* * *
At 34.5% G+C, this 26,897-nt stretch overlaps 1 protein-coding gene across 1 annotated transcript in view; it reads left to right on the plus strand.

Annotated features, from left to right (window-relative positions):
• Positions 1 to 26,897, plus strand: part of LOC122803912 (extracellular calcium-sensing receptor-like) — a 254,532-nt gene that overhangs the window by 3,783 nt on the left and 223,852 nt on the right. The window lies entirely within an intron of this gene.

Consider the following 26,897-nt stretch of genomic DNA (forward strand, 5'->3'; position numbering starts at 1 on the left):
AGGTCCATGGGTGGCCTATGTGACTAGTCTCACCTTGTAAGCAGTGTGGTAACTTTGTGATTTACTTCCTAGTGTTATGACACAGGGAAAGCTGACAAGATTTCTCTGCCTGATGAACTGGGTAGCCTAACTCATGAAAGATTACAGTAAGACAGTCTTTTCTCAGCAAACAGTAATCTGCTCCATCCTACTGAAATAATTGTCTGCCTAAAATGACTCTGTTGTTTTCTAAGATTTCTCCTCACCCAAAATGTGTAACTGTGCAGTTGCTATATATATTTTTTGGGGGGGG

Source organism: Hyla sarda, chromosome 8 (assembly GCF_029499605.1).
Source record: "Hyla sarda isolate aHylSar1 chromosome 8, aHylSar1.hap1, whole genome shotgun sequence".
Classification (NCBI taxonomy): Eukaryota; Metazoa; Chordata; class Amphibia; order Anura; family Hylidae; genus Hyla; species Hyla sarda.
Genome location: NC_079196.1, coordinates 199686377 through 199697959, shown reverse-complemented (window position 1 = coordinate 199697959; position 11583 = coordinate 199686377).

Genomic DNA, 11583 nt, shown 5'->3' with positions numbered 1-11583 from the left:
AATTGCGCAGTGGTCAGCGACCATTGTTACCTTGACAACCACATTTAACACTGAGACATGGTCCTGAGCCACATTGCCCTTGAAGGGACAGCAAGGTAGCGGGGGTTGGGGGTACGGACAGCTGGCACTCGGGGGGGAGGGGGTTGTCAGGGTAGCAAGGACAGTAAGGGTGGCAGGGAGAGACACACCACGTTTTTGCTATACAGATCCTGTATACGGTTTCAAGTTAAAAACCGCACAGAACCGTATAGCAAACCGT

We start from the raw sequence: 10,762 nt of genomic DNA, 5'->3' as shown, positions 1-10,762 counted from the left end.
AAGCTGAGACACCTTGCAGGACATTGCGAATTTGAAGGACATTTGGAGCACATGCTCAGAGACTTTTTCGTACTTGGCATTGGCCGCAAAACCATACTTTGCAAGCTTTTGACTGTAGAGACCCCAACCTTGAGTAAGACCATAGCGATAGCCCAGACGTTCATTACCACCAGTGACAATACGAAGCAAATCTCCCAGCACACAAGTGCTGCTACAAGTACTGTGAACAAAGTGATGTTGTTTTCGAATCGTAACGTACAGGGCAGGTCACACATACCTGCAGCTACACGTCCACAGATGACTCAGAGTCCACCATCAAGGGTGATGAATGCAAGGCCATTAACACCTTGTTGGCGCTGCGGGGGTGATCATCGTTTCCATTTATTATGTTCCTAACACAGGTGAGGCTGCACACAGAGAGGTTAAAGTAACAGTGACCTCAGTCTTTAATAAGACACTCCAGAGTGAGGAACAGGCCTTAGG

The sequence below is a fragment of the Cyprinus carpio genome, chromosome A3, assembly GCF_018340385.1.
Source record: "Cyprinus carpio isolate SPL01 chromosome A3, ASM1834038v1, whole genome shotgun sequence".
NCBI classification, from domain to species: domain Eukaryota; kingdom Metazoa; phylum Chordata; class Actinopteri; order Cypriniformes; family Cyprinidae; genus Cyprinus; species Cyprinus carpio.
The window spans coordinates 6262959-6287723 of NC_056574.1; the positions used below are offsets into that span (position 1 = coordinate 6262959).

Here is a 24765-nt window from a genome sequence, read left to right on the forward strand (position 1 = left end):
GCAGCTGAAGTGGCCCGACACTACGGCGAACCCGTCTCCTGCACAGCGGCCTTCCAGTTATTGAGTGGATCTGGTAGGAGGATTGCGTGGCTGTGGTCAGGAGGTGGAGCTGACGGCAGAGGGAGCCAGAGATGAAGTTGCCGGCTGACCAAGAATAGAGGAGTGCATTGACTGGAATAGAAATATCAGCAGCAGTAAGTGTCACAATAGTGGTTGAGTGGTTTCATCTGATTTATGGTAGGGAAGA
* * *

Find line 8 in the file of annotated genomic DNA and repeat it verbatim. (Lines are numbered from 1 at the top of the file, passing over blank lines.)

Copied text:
Classification (NCBI taxonomy): Eukaryota; Metazoa; Chordata; class Amphibia; order Anura; family Hylidae; genus Hyla; species Hyla sarda.